2.Industrial backpack-style vacuum cleaners give one the appearance of stepping out of a Ghostbusters movie. Or at least I must assume as much, inspiring ““who ya gonna call?” comments as I walked past classrooms wearing the body-armor-looking gadget.
3.A/C units installed in the ceiling may require occasional mouth-siphoning from a tube if the drainage function is not operating correctly. You may then have a mouthful of water that you do not necessarily want to ingest. You may then need to holler to the nearest teacher, as she stands with her kindergarteners, to fetch you a wad of paper towels into which you may need to spit the offending water. This may or may not have actually happened. I may or may not have been involved in the process.
4.Some people go into a weight room armed with workout gloves, prepared to perform tasks designed to increase their muscle strength. Others go in armed with latex gloves, a leaf blower (to evict a summer’s worth of dust and fossilized critters), and a faithful, ever-present mop bucket.
5.If you spend an hour each day behind an industrial strength mop/scrubbing machine, scouring each spot on a large cafeteria floor, you will feel as if you have just run a half marathon. I can assure you that this is literally true. I have not felt the slightest twinge of physical lack of my formerly daily runs.

sticky connections

July 27, 2019

We are currently in the throes—about halfway through—the long and somewhat tedious process involved in becoming certified as Foster Parents. It is with a significant amount of fear and trembling that we do this; we question ourselves in our ability and/or readiness, and we also question whether or not we will actually be considered qualified (i.e. our present “income” and housing). But what we ended up with, after some emotional conversations about this process, is that, questions still hanging, we’re not ready to close the door on this. It’s not yet a green light; but it’s also not red. And until we get a clear “Stop!” we will keep moving forward. The past few months have had us all over the map, so far as future prospects go, and I think that is ok—not just ok: at this pivotal point in our mid-lives, it feels necessary to test out all our ideas and thoughts, no matter how random, different, or surprising (to ourselves and others) they may be.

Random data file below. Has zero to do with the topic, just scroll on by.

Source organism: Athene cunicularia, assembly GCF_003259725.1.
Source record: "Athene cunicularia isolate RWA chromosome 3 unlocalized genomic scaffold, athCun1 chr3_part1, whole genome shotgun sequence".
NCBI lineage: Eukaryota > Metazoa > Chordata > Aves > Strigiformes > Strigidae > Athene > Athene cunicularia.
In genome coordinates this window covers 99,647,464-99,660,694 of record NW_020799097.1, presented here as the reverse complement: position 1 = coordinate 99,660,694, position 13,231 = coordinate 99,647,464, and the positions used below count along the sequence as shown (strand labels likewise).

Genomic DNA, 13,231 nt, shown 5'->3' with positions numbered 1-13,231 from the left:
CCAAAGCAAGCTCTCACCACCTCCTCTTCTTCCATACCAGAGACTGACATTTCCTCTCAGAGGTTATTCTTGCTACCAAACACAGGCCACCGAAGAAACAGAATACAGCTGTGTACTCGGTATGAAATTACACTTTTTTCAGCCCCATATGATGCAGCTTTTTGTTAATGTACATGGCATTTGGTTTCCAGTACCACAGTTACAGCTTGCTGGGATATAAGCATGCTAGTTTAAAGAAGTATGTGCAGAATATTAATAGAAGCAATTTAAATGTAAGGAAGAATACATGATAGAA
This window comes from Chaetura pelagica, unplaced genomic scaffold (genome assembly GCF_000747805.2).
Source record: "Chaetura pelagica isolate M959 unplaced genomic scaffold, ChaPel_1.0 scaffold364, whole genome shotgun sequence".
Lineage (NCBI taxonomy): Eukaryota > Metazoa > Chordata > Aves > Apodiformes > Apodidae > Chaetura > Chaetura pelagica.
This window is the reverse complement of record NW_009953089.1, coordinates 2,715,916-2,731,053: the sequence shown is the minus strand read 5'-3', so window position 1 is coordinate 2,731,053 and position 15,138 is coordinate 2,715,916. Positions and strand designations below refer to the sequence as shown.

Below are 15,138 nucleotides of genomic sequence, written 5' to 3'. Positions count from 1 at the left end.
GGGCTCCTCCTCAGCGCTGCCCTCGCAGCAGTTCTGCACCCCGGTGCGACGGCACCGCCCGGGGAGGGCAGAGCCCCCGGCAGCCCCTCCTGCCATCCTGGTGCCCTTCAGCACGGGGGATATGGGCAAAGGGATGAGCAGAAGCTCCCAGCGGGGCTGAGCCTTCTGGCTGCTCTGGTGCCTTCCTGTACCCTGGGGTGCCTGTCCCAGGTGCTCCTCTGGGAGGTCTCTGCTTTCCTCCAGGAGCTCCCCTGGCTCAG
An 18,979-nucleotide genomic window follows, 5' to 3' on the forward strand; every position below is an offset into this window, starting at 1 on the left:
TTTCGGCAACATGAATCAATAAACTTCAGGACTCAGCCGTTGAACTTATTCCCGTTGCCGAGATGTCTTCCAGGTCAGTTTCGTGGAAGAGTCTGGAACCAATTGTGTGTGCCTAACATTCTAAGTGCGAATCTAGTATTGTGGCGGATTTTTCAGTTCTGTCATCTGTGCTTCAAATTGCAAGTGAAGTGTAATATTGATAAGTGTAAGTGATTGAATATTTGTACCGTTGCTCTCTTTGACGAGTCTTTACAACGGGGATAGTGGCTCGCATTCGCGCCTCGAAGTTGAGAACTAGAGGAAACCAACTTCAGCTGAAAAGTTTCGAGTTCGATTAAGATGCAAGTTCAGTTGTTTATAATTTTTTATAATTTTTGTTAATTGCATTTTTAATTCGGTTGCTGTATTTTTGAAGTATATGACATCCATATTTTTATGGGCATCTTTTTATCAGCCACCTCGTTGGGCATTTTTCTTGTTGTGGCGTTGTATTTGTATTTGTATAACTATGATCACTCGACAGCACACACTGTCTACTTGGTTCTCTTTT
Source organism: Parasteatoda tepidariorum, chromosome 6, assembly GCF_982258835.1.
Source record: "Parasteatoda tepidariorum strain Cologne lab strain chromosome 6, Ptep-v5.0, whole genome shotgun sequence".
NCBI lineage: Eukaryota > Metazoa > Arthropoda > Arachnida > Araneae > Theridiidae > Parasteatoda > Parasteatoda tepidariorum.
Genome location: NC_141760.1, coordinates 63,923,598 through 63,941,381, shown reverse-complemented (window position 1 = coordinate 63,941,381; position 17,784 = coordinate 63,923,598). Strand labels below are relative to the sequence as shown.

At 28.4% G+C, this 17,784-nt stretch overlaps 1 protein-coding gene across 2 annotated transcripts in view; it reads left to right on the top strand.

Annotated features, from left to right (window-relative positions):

It occurred to me today that, even if we do not end up having foster children placed with us, the process itself is good for us. Doing this training together is prompting good, and necessary discussions. Every once in a while, we also get breaks from the legal and logistic talk, and get to do activities like the one that this prompted me to call out (obnoxiously!) to the instructor, “That was fabulous!” [To my credit, she did ask what we thought of it :-)]
So this activity involved a series of sticky notes. We were asked to write down, one word per note, the 6 things that came to mind as our most important life “connections.” We then took our notes with us and walked in a circle while the instructor called out from the center. The idea was that we were traveling, but bus, no less, to Hawaii. But along the way, a series of travel complications required us to give up, one at a time, our connections. At the end, we were left with a single item left. With Peter and I walking together in this circle, some amusing interactions occurred over the course of the activity (i.e. “Watch it honey—you’re on a sticky note right now . . .).
The photo is of my 6 words. Your task, reader, if you choose to accept it, is to guess what order I gave them up in. I’m also curious what other people would choose as your 6 connections, and in what order you might give them up? Comments welcome!


July 7, 2019

It’s not hard because you’re failing. It’s hard because it’s hard.*

When I heard this quote today, I almost cried; it struck me as highly applicable to this season in my family’s life. We may not have young children, but we do have “kids.” I may not be a “stay-at-home mom.” But my daily “work” these days does, more often than not, consist of the sorts of jobs that have no resolution. No solution. The business of life, and of aging, is so very much harder than any official employment I have ever had. Activities such as shuffling children into a real bomb shelter is a [real] part of my [real] past. But somehow, these days, it feels like a distant, “was that really my life?” dream. These days consist of such business as coordinating schedules and planning meals, feeding goats and robbing chickens, calling doctors and dispensing medications, repeating conversations and relaying messages, fumbling for the “right” way of saying things and stumbling over words said—and mis-said— . . . the business of family.